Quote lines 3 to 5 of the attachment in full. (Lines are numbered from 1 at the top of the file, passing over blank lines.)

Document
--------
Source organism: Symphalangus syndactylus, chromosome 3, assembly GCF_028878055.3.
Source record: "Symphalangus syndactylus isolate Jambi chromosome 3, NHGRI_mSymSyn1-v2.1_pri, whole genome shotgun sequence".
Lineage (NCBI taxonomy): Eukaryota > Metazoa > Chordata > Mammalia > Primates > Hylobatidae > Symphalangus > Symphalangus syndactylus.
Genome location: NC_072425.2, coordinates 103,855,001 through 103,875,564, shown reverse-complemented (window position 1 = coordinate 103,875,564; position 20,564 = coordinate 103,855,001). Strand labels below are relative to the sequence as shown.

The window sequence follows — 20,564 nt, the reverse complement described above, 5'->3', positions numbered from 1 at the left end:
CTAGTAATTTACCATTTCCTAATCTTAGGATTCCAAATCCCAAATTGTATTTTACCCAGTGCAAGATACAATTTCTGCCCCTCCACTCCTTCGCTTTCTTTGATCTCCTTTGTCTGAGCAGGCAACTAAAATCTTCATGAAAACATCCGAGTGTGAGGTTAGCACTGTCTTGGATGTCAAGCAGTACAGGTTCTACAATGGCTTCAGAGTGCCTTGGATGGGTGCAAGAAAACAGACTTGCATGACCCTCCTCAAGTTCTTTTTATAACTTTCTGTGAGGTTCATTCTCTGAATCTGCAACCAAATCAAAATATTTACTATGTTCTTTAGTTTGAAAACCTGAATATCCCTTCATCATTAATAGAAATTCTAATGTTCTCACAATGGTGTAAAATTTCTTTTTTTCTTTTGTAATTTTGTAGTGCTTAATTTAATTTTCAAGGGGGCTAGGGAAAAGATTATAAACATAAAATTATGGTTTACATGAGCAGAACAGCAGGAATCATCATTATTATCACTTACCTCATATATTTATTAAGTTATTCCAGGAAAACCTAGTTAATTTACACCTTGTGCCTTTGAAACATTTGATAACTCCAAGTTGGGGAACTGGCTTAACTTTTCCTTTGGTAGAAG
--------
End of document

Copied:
Lineage (NCBI taxonomy): Eukaryota > Metazoa > Chordata > Mammalia > Primates > Hylobatidae > Symphalangus > Symphalangus syndactylus.
Genome location: NC_072425.2, coordinates 103,855,001 through 103,875,564, shown reverse-complemented (window position 1 = coordinate 103,875,564; position 20,564 = coordinate 103,855,001). Strand labels below are relative to the sequence as shown.

The window sequence follows — 20,564 nt, the reverse complement described above, 5'->3', positions numbered from 1 at the left end: